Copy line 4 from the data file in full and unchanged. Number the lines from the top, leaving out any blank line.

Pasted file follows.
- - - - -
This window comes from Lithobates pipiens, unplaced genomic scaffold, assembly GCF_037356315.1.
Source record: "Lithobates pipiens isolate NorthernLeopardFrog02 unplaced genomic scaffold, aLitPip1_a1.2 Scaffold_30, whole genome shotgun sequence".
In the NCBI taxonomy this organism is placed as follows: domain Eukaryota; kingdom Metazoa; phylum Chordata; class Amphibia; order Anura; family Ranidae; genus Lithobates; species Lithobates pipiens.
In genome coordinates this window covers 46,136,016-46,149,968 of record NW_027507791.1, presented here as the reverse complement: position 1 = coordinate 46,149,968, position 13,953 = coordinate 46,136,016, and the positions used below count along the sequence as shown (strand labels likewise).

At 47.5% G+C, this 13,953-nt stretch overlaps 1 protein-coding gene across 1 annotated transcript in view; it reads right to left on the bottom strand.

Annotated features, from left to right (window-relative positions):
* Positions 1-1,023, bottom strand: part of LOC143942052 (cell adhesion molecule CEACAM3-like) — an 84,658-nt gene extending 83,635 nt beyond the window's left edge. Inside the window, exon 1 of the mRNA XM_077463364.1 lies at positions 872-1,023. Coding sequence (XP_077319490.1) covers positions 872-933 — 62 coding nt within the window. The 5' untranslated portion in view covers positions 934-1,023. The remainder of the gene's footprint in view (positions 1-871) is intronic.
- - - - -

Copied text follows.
In genome coordinates this window covers 46,136,016-46,149,968 of record NW_027507791.1, presented here as the reverse complement: position 1 = coordinate 46,149,968, position 13,953 = coordinate 46,136,016, and the positions used below count along the sequence as shown (strand labels likewise).